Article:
FRANCE ON COURSE TO RESTITUTION OF LOOTED AFRICAN ARTEFACTS
Throne of King Ghézo, Abomey, Dahomey, Republic of Benin, now in Musée du Quai Branly, Paris, France, to be returned to Benin.
After the very intensive discussions of French restitution policy, largely prompted by the Sarr-Savoy report, and by persons who have not read the report but preferred to repeat their old opposition to restitution, one is encouraged by the recent affirmation and confirmation by the French Minister of Culture, Riester, that the French government remains committed to its proclaimed policy of restitution and is taking concrete steps to ensure the implementation of its decision to restitute African artefacts held in France. The minister made this declaration at a recent conference in Paris on African patrimonies, held on 4 July, at the Institut de France. (1)
Before a large number of conservators, historians, archaeologists, art historians, museum directors, administration officials and journalists, Franck Riester declared, inter alia, that:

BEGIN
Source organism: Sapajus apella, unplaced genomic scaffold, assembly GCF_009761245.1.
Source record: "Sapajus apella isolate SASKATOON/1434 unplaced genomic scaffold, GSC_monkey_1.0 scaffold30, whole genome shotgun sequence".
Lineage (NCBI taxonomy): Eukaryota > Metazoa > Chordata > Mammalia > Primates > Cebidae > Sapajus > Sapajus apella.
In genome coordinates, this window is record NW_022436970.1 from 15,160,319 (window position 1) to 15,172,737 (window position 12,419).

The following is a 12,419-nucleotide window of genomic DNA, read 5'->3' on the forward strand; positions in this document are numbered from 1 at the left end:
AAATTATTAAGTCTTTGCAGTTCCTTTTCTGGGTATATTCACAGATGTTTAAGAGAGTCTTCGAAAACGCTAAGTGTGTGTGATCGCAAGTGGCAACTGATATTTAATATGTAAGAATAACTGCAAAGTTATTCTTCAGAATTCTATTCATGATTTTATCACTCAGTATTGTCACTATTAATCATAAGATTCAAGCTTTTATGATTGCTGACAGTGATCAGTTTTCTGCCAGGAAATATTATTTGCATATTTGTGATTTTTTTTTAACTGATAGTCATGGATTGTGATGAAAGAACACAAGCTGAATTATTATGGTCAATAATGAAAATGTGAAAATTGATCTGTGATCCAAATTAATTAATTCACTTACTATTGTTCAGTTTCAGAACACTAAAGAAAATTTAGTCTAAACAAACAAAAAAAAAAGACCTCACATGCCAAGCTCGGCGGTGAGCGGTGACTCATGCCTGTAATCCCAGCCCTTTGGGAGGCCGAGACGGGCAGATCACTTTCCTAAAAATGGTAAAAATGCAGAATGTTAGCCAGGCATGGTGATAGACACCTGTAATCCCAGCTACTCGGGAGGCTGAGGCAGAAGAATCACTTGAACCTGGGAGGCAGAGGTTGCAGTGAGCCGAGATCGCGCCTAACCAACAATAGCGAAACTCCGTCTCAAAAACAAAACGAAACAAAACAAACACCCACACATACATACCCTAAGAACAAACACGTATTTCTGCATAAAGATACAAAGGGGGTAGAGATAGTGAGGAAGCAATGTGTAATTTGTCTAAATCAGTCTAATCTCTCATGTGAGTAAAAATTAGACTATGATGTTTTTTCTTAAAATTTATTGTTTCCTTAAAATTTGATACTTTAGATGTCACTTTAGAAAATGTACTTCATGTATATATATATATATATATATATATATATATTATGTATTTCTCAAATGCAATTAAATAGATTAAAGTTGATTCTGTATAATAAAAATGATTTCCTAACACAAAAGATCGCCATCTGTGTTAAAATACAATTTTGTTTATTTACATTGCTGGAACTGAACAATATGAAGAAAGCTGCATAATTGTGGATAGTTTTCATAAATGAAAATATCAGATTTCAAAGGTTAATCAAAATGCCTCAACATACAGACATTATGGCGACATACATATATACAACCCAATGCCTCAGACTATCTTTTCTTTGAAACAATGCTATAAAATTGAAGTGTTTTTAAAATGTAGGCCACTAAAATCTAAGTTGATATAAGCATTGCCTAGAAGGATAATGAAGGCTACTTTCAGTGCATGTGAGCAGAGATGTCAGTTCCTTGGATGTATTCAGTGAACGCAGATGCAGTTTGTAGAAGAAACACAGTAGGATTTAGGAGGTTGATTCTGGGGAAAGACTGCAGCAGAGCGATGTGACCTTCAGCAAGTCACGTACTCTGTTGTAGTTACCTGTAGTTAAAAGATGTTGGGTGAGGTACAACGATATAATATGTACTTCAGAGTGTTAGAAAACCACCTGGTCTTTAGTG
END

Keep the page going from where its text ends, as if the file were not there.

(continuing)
France was entering a new era, rethinking her cultural relationship with the African Continent;
The report of Bénédicte Savoy and Felwine Sarr, presented to the President of the Republic last November, contributes to the intellectual debate of today. I wish to salute them here and to recall the important work they have accomplished;
Thus, the President of the Republic has decided to restitute to Benin 26 works reclaimed by the authorities of the country, war booty, seized by General Dodds from the palace of Béhanzin in 1892;
We have been working since several months with the Benin authorities to concretize this commitment and guaranty the effective transfer of these works
France will examine with the same care demands which may be presented by the authorities of other African countries. Beyond that, the new policy of cooperation that we have to build together cannot be restricted to the sole issue of restitutions.
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